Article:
Protecting against rogue routers, DHCP(v6) servers, etc


recently, I've been trying to dive more into IPv6 security issues and started wondering if and how OpenWrt/LEDE mitigates risks exposed by rogue routers, DHCP(v6) servers on the WAN link.

Does OpenWrt/LEDE implement any hardening with regards to these risks or is it assumed that measures are taken by the ISP to ensure such packets are not forwarded to customer endpoints? (I don't know if the latter is even possible on shared media such as cable networks...)



If I recall correctly, the default firewall limits DHCPv6 to specific source IP. That should protect you from rogue sources outside of your ISP's link:

Line 56:

# Allow DHCPv6 replies
option name		Allow-DHCPv6
option src		wan
option proto		udp
option src_ip		fc00::/6
option dest_ip		fc00::/6
option dest_port	546
option family		ipv6
option target		ACCEPT

If I recall correctly, the default firewall limits DHCPv6 to specific source IP.

It doesn't limit to a specific source IP but to a prefix, fc00::/6.

I believe that falls under the unique local address on v6 space (private IP so to speak). Hence it's only between LEDE router and the immediate ISP (link).

LEDE has to trust a limited source that will server DHCPv6 on WAN. I suppose that prefix is large enough to ensure that it works within the immediate local link; and not rogue packets outside of it.

First of all, fc00::/6 includes more than just ULA addresses, it also includes link-local addresses and multicast addresses. The problem here is, can you be sure that only packets from your ISP arrive at your router? In general, local addresses can be used by hosts on the same network segment. So, unless the ISP has some sort of link isolation between customer connections in place, customers of the same ISP on the same network segment might reach each other with these addresses. My question here is twofold: a) How can you ensure this on a shared medium such as cable networks? If someone manipulates their cable modem they could send packets to other customers and the ISP couldn't prevent this. But even with direct subscriber lines, do ISPs actually isolate links or take measures to prevent such scenarios? I honestly don't know. That's why I'm asking.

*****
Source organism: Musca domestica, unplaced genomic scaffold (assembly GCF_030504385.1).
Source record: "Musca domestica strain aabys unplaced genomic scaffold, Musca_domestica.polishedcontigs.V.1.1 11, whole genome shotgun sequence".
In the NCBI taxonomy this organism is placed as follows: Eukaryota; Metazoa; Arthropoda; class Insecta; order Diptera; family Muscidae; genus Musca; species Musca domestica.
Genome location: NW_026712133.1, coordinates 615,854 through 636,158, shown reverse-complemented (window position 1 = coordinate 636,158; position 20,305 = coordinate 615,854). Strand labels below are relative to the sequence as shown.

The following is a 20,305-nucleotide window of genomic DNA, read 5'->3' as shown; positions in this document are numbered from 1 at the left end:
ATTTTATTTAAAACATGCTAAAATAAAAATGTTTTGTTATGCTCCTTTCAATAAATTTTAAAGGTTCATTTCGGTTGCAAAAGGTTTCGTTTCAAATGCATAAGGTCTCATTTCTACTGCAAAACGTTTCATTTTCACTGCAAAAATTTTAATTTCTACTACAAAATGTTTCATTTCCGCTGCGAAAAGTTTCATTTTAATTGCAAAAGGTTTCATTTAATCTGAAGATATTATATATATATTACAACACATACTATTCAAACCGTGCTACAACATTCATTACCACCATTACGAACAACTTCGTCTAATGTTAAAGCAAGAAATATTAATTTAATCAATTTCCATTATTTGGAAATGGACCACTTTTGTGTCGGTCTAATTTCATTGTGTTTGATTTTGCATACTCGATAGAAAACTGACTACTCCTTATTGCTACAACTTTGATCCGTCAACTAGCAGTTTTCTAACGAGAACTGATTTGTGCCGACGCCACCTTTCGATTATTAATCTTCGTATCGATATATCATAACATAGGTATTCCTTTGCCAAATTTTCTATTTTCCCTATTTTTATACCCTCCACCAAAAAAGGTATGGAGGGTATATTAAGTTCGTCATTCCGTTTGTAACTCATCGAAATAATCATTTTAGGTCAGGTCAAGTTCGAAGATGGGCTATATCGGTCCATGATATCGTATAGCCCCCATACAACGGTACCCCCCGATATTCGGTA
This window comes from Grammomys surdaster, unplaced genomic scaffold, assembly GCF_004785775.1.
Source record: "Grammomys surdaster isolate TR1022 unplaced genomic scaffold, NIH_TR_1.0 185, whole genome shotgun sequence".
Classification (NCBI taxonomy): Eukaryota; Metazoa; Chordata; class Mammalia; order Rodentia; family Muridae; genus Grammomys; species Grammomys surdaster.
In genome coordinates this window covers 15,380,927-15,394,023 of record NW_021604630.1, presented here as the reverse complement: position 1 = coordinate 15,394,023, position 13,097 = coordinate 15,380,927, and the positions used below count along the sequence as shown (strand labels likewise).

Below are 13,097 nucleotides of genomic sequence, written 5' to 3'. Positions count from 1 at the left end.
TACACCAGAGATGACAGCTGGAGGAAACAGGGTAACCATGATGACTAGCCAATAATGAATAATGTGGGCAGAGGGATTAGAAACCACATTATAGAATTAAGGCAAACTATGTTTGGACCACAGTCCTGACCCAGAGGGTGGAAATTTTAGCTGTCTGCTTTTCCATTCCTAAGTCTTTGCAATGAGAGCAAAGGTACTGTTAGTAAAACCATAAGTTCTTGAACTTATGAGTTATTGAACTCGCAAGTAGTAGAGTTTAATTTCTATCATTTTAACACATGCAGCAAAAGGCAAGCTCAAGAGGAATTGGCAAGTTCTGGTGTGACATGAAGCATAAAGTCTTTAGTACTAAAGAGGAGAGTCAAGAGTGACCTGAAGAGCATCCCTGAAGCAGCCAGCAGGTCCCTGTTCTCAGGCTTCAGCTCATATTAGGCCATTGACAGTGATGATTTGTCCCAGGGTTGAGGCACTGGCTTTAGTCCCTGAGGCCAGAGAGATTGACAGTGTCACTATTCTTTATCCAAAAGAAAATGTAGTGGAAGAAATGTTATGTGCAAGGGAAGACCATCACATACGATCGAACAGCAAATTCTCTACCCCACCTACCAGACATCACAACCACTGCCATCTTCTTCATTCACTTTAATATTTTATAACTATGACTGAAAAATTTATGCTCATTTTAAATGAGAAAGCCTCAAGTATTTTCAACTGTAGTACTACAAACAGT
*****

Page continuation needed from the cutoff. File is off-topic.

But more importantly, my question was not supposed to focus on DHCPv6 only. There are plenty of risks that arise from the fact that many of the mechanisms used to autoconfigure or assign address and routing information work without authentication. Just to name a few:

  • fake router advertisements
  • fake duplicate address detection responses
  • fake neighbor discovery messages
  • fake DHCP or DHCPv6 announcements
  • ICMP redirect messages
  • ...

I'm wondering how OpenWrt protects against these types of attacks. Is it even possible to do this at teh customer endpoint or is it assumed that the ISP implements mesures to minimize potential risks?

I'm not 100% sure but I don't think this is correct. Or at least it's a pretty remote possibility. I think docsis does some sort of time division multiplexing, and so other modems won't be listening during rogue modem timeslots. Docsis is I think always talking modem to head end ISP equipment, never modem to modem directly... But as I say I'm not an expert here.

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